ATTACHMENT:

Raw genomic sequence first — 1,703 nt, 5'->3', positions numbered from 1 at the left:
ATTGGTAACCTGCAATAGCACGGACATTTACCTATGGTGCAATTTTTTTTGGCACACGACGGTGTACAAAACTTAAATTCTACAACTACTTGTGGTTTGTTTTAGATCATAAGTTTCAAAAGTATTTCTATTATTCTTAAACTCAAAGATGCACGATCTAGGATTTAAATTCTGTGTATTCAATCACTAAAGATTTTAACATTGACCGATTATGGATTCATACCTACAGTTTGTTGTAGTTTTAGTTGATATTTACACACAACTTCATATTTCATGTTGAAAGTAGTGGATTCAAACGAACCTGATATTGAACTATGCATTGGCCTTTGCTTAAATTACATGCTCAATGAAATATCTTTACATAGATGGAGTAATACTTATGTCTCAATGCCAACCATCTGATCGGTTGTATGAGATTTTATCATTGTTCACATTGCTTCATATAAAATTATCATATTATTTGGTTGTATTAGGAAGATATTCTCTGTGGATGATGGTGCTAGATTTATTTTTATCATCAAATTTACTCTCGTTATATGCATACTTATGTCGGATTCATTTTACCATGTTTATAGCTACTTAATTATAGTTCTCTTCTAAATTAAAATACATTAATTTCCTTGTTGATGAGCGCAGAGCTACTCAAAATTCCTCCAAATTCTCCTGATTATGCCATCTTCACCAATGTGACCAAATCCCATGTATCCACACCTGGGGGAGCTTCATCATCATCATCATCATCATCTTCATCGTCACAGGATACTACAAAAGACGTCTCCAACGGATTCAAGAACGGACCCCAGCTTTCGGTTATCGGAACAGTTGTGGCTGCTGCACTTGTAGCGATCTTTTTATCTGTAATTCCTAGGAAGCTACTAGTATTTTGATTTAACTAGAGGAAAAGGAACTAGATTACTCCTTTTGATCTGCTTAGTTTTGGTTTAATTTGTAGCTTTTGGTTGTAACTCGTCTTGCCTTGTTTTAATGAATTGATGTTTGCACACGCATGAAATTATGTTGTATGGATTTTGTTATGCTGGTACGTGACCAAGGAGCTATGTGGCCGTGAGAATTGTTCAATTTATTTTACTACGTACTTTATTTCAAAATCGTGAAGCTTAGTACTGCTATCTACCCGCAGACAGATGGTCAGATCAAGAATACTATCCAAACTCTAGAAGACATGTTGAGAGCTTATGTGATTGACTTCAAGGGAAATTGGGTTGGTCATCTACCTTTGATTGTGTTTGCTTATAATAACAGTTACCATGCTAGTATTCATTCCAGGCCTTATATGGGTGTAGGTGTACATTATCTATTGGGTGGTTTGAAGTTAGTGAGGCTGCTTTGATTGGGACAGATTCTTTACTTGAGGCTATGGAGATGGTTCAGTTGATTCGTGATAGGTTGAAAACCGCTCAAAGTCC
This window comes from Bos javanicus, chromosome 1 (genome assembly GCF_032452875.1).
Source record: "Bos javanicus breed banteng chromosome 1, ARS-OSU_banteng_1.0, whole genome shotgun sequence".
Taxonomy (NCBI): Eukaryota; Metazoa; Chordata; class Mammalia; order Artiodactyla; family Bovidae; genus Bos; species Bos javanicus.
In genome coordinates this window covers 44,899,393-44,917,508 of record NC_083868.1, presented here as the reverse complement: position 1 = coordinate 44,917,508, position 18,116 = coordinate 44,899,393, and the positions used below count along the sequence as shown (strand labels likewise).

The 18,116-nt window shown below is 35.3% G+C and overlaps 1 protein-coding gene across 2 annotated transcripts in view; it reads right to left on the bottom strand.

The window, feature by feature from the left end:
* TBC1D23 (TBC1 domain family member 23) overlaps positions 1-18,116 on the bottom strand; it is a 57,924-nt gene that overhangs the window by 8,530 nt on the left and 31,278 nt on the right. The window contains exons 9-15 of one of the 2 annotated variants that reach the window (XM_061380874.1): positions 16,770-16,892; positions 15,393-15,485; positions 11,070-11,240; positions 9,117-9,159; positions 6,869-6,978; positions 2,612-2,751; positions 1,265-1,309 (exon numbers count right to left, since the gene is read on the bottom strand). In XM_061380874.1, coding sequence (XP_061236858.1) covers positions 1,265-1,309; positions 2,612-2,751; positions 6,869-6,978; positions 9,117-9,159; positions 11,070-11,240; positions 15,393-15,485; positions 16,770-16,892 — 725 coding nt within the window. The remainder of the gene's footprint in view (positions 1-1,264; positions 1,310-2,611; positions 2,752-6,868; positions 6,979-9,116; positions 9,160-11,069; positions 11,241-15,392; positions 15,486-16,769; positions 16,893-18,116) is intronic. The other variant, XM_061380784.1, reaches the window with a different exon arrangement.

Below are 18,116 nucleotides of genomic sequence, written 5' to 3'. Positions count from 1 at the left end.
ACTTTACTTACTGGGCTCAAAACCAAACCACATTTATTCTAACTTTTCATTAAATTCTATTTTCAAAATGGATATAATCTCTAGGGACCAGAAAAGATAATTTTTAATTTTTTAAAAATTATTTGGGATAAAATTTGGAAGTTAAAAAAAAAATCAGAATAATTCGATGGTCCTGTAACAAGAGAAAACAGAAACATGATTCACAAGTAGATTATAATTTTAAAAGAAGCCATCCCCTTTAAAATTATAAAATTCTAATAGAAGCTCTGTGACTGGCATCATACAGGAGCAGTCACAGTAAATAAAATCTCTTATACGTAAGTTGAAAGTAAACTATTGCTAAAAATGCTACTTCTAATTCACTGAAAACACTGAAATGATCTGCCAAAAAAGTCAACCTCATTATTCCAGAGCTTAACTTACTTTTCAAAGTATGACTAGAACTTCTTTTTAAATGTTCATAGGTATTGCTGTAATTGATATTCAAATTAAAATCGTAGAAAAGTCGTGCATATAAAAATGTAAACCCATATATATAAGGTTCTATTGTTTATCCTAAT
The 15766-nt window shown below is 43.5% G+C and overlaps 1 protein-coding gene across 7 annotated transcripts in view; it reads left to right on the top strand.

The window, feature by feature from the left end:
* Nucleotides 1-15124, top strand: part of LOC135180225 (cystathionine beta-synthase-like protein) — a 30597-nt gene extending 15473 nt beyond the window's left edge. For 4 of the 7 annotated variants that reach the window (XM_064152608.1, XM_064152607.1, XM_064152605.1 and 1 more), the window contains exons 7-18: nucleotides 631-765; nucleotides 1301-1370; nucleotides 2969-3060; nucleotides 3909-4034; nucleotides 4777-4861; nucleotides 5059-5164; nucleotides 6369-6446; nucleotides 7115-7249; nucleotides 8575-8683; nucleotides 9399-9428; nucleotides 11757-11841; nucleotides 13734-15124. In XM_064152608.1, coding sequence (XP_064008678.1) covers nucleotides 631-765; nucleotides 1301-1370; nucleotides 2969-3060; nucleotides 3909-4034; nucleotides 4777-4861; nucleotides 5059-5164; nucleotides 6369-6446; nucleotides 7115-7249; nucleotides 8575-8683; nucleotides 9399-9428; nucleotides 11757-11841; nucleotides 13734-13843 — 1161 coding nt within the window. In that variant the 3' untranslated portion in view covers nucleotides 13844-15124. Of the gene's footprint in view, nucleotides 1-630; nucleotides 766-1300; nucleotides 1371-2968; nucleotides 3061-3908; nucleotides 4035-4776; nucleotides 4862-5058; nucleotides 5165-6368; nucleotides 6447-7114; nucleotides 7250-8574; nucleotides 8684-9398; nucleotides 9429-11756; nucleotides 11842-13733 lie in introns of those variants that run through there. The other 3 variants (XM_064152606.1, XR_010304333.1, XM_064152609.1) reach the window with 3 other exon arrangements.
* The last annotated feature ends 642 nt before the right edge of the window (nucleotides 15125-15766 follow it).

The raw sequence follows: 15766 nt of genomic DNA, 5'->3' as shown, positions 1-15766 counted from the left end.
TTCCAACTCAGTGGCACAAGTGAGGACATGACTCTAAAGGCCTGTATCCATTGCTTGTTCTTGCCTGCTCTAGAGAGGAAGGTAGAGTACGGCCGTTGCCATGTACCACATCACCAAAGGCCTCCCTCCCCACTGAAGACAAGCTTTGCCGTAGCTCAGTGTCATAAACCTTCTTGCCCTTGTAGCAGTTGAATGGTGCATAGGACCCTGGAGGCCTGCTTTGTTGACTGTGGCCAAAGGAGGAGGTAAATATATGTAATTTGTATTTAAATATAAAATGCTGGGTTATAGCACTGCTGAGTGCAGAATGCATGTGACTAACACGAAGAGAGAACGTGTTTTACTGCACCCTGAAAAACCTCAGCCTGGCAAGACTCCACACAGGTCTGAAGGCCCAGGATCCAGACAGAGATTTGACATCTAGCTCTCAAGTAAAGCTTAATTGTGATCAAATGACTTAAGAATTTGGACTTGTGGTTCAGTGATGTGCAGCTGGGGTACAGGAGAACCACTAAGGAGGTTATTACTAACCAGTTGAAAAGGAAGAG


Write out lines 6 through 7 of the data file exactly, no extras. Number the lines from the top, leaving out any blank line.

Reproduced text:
In genome coordinates this window covers 44,899,393-44,917,508 of record NC_083868.1, presented here as the reverse complement: position 1 = coordinate 44,917,508, position 18,116 = coordinate 44,899,393, and the positions used below count along the sequence as shown (strand labels likewise).

The 18,116-nt window shown below is 35.3% G+C and overlaps 1 protein-coding gene across 2 annotated transcripts in view; it reads right to left on the bottom strand.